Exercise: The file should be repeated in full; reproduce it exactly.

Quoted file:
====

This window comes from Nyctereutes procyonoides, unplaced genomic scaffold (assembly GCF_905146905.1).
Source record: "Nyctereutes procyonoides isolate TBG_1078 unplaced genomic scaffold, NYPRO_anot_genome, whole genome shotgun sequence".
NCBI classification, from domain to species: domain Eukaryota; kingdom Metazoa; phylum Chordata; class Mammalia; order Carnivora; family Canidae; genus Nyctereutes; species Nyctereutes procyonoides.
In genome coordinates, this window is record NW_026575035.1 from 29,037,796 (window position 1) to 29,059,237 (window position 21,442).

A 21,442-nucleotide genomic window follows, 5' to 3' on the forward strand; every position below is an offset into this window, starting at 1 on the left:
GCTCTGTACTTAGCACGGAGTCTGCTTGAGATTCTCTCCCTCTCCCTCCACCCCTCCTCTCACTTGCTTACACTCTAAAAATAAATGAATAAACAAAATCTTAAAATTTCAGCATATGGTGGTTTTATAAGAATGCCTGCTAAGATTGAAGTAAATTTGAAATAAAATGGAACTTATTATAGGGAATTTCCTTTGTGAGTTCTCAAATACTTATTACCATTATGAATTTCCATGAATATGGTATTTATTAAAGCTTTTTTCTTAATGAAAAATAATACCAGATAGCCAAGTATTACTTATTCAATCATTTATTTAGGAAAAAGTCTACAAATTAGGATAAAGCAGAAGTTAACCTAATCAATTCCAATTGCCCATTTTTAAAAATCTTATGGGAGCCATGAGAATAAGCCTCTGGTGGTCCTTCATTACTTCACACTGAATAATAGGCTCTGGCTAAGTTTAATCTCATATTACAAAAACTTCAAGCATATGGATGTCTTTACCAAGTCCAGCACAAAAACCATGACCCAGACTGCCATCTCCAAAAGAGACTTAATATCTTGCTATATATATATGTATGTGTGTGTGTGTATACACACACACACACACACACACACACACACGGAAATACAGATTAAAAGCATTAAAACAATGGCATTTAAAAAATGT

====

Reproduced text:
This window comes from Nyctereutes procyonoides, unplaced genomic scaffold (assembly GCF_905146905.1).
Source record: "Nyctereutes procyonoides isolate TBG_1078 unplaced genomic scaffold, NYPRO_anot_genome, whole genome shotgun sequence".
NCBI classification, from domain to species: domain Eukaryota; kingdom Metazoa; phylum Chordata; class Mammalia; order Carnivora; family Canidae; genus Nyctereutes; species Nyctereutes procyonoides.
In genome coordinates, this window is record NW_026575035.1 from 29,037,796 (window position 1) to 29,059,237 (window position 21,442).

A 21,442-nucleotide genomic window follows, 5' to 3' on the forward strand; every position below is an offset into this window, starting at 1 on the left:
GCTCTGTACTTAGCACGGAGTCTGCTTGAGATTCTCTCCCTCTCCCTCCACCCCTCCTCTCACTTGCTTACACTCTAAAAATAAATGAATAAACAAAATCTTAAAATTTCAGCATATGGTGGTTTTATAAGAATGCCTGCTAAGATTGAAGTAAATTTGAAATAAAATGGAACTTATTATAGGGAATTTCCTTTGTGAGTTCTCAAATACTTATTACCATTATGAATTTCCATGAATATGGTATTTATTAAAGCTTTTTTCTTAATGAAAAATAATACCAGATAGCCAAGTATTACTTATTCAATCATTTATTTAGGAAAAAGTCTACAAATTAGGATAAAGCAGAAGTTAACCTAATCAATTCCAATTGCCCATTTTTAAAAATCTTATGGGAGCCATGAGAATAAGCCTCTGGTGGTCCTTCATTACTTCACACTGAATAATAGGCTCTGGCTAAGTTTAATCTCATATTACAAAAACTTCAAGCATATGGATGTCTTTACCAAGTCCAGCACAAAAACCATGACCCAGACTGCCATCTCCAAAAGAGACTTAATATCTTGCTATATATATATGTATGTGTGTGTGTGTATACACACACACACACACACACACACACACACGGAAATACAGATTAAAAGCATTAAAACAATGGCATTTAAAAAATGT